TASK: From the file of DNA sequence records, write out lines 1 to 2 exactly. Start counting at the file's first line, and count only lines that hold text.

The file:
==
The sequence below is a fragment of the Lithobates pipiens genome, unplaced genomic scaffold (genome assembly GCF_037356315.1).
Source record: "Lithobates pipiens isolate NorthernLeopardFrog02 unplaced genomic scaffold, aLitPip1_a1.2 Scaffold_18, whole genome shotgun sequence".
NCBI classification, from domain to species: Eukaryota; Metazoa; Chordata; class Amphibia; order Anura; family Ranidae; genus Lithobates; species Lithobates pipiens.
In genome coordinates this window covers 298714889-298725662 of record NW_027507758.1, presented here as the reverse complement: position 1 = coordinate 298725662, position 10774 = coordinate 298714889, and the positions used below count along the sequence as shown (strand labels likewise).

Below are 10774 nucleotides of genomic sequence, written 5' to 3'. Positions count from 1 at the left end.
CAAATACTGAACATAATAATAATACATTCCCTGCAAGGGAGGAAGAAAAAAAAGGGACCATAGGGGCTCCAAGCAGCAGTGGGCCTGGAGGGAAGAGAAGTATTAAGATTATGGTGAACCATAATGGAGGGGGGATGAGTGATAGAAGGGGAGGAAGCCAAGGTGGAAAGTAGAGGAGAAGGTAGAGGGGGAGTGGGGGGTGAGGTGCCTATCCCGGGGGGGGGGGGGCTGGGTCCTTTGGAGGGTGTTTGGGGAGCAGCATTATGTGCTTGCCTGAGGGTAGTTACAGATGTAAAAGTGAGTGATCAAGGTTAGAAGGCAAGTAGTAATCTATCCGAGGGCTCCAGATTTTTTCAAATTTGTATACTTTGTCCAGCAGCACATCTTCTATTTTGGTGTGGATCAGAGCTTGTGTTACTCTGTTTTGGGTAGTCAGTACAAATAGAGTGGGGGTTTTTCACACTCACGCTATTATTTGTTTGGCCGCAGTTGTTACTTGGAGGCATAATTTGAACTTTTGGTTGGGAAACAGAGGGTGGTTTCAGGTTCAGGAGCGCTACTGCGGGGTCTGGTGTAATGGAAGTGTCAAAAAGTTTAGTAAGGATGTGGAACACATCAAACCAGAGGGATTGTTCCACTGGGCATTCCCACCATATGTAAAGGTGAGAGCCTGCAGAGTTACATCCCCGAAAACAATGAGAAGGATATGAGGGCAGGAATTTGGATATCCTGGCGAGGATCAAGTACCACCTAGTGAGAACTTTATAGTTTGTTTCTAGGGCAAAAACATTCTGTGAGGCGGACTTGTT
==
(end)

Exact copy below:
The sequence below is a fragment of the Lithobates pipiens genome, unplaced genomic scaffold (genome assembly GCF_037356315.1).
Source record: "Lithobates pipiens isolate NorthernLeopardFrog02 unplaced genomic scaffold, aLitPip1_a1.2 Scaffold_18, whole genome shotgun sequence".